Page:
This intellectual militancy has faded away! May the Columbia University School of Social Work rise up again to the task of pushing the rest of the nation to the vision of Dr. King “that all God’s children, black men and white men, Jews and Gentiles, Protestants and Catholics, will be able to join hands and sing ‘Free at last, Free at last’”.

 Migrants, jobs and the environment

The caravan of migrants by foot from Latin America and the Caribbean to the United States and by sea from Africa and the Middle East to Europe is the casualty of fake caring resulting from the hypocrisy of bad policies implemented by leaders moved by the long hand of either the United States or the European governments. I hail from a country, Haiti, where the fake democracy bought at the rate of 1,000 gourdes a vote or $25 per voting person by the winning candidate has imposed from one government to another a regime worse than the one before.

A casual survey of the population of Haiti in the Caribbean, or as a matter of fact, any country in Africa and Latin America, indicates that 85 percent of the population would gladly emigrate from their natural habitat. The reason is simple: lack of hospitality at home, where a fake democracy is in full force. Should we continue to impose the fake democracy regimes with all the consequences of migrants knocking at the door of Tijuana on this side of the Atlantic or Greece, or Italy on the other side?

Yet the jobs are plenty in the underdeveloped nations, they need roads, good schools, excellent hospitals — all the amenities that make a country a welcome place. It is not as such in the developed ones. As I have indicated in a previous essay, most of the jobs of the developed countries have moved to China, which sets itself to be the factory par excellence of all the creations of the industrialized world.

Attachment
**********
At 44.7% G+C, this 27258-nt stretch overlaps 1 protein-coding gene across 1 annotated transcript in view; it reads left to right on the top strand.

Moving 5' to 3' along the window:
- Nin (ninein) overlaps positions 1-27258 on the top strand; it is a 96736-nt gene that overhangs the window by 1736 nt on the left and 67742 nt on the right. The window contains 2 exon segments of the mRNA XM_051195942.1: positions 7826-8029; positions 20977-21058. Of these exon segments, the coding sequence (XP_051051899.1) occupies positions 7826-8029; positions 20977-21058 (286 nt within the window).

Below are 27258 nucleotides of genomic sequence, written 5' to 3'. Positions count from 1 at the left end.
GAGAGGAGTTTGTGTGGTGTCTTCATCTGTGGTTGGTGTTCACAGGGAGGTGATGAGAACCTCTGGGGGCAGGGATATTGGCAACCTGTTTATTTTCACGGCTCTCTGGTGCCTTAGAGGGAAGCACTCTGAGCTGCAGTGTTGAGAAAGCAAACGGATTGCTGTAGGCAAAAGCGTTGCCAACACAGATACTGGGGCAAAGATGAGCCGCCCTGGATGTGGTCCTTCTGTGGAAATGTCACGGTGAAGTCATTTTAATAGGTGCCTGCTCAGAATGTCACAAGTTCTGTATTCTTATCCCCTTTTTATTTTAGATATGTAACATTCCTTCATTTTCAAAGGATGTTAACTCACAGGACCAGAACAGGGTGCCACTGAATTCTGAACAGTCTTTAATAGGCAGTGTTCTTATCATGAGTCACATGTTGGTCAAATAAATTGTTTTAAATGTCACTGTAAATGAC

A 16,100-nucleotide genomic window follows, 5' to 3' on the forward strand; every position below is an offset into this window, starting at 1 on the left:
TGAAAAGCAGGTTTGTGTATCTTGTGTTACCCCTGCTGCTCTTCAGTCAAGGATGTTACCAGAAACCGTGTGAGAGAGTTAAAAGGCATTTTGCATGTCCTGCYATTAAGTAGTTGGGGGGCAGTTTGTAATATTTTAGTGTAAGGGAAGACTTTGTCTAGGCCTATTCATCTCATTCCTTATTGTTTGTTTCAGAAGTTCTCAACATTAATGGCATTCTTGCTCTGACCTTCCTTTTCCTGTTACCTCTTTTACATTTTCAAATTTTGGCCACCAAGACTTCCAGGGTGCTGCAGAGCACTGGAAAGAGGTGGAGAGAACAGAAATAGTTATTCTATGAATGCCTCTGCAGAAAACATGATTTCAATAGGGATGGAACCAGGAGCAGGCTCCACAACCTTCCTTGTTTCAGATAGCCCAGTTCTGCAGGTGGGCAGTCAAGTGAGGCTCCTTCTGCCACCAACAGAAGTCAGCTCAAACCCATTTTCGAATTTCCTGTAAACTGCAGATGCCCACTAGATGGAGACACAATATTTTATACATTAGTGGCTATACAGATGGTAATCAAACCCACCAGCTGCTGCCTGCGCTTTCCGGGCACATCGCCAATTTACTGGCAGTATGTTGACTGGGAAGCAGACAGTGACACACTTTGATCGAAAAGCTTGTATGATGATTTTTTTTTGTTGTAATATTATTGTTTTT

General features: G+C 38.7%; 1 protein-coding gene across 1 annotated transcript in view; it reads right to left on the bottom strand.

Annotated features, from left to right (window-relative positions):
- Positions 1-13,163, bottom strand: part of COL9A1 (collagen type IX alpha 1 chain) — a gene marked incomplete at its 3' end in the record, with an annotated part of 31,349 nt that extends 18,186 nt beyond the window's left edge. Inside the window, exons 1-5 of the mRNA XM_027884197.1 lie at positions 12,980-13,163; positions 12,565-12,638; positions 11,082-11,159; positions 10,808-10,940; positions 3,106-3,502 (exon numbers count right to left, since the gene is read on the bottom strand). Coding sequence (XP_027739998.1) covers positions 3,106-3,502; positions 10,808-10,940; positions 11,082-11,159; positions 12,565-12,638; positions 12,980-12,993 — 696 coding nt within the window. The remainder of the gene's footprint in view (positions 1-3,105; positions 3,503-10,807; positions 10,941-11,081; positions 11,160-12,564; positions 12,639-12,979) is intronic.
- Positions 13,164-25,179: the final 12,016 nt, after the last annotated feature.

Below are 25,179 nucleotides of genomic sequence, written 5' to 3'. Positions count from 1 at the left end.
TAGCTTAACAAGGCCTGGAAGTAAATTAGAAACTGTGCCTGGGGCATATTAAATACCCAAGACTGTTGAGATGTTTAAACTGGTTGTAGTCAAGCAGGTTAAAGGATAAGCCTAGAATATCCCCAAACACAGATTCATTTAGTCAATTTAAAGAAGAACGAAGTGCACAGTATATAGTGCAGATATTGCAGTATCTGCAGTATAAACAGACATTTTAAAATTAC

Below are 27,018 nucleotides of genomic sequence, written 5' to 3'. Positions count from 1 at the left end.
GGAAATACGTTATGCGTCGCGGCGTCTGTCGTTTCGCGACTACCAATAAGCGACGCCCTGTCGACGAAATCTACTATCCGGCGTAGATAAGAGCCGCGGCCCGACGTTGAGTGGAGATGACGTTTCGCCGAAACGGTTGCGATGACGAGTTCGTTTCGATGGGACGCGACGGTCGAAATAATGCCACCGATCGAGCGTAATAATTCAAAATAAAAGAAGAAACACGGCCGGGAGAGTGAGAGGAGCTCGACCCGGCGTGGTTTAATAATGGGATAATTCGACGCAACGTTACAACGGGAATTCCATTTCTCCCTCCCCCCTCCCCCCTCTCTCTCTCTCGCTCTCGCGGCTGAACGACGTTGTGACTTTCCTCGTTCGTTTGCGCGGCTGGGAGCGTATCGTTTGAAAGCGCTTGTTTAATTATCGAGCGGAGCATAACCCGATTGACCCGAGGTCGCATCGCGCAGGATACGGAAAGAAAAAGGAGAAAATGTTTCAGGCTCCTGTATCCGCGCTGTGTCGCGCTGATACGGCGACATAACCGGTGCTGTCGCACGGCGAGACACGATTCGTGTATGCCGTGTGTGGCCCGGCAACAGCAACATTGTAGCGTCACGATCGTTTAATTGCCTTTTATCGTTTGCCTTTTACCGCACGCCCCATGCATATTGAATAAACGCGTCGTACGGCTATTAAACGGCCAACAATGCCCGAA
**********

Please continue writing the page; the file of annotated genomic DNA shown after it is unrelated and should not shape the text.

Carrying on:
The remedy for the millennial generation is to be highly educated, creative and resilient to come with added value products, such as the Uber concept, making life highly enjoyable for all.

 The environment

The world needs to embrace the philosophy of St. Francis that called to be in love with Mother Nature and preserve it for the next generation. The culture of making sure that each seed of a fruit or a produce becomes later a tree or a new plant must be a universal mandate. I have recalled in several essays how, in my home country of Haiti, in this month of December, millions of seeds of mahogany will become dust when the cone is broken by the wind, unless it is harvested beforehand.

To my knowledge, in a country where the land erosion is at its peak, with no wealth creation in the horizon, vast fields of mahogany in its multiple mountains would provide enough cooling in the region and green wealth that would make Haiti a Dubai, but to a larger extent.

May the Pope have the strength to call on all the leaders of the world to join hands with him in action and in advocacy in preserving Mother Earth for all those who will come after us, in a world devoid of hypocrisy, busy in caring for each individual to reach his zenith in his home country!

 

• Jean H Charles LLB, MSW, JD, is a regular contributor to the opinion section of Caribbean News Now. He can be reached at jeanhcharles@aol.com. Published with the permission of Caribbean News Now.